'Creed' star Sylvester Stallone is still the center of the series for some fans

'Creed' stars Michael B. Jordan as Adonis, the son of Rocky Balboa's opponent Apollo Creed, but moviegoers seem to still want to see Stallone, whose character Rocky coaches Adonis, as part of the story.

Richard Shotwell/Invision/AP
'Creed' stars Sylvester Stallone.

There's a scene in "Creed" where the latest brash boxer who challenges the upstart protege of Rocky Balboa barks, "No one cares about Balboa anymore!"

Yo, through 40 years of Rocky as an underdog, champion, and aging, widowed fighter, fans sure do care.

Dressed in robes, fedora hats, and even boxing boots, the costumed enthusiasts chanting "Rocky! Rocky! Rocky!" at a celebration of the movie in Philadelphia had one more reason to cheer for Philadelphia's favorite fictional son.

Sylvester Stallone goes one more round as Balboa in the spinoff "Creed," and he wants the character to tally even more before he joins Adrian, Apollo, and Paulie in that great squared circle in the sky.

"There's more to go," Stallone said. "I would like to follow this character until eventually he's an angel."

The 69-year-old Stallone, writer of the first "Rocky" that earned 10 Academy Award nominations including best picture, promised more movies based on Balboa and Adonis Creed. Creed is the son of Rocky's heavyweight rival and beach-running friend, Apollo Creed, and the titular character who coaxed Balboa out of retirement and into a trainer's role in the movie that's now in theaters.

Stallone and fellow "Creed" actors Michael B. Jordan and Tessa Thompson, writer-director Ryan Coogler, and producer Irwin Winkler attended a celebration of the movie atop the Philadelphia Museum of Art steps.

Mayor Michael Nutter attended a screening and said the movie should win an Academy Award for best picture. The "Rocky" series spawned six more movies, and all the films shared a common co-star with Stallone – Philadelphia.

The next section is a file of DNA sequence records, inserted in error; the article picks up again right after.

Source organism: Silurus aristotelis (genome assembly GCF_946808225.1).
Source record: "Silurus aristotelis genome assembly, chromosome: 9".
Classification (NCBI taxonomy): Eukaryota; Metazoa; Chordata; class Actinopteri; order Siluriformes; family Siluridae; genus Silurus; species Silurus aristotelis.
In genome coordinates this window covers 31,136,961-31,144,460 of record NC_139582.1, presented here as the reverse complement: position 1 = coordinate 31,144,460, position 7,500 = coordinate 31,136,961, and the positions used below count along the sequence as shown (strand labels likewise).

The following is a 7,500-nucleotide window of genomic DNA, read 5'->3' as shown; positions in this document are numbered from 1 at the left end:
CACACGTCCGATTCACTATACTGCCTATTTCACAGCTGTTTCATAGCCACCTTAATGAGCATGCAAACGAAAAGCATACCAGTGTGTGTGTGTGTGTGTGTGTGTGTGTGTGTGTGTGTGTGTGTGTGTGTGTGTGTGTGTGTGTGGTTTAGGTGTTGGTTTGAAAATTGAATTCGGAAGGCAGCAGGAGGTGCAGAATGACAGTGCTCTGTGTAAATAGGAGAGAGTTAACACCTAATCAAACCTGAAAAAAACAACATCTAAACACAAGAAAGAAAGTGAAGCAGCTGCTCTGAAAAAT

"The movie put Philadelphia literally on the map," Nutter said.

Stallone's run through the Italian Market and up the museum's 72 steps in the first movie propped both locations from local landmarks into iconic tourist attractions. A bronze statue of the hard-luck fighter stands at the base of the steps.

"Creed" opens a more modern Philadelphia to a new generation of fans: Johnny Brenda's, Max's Steaks, Front Street Gym. All take center stage in the new flick and so does newer lingo. "Yo!" makes way for "jawn," a Philly word that can be used to describe anything.

When Los Angeles transplant Creed (Jordan) has his first cheesesteak with love interest Bianca (Thompson), she asks for "some peppers on that jawn."

"Jawn this, jawn that," Creed said. "What's that?"

Thompson said she spent about two months around Philadelphia to add native authenticity to her character.

"There's no better way to learn how to be a Philly jawn than just spend a lot of time in some Philly jawns," she said.

Jordan was immersed for nearly a year in training for a movie that probably has more fight scenes than any of the first six movies.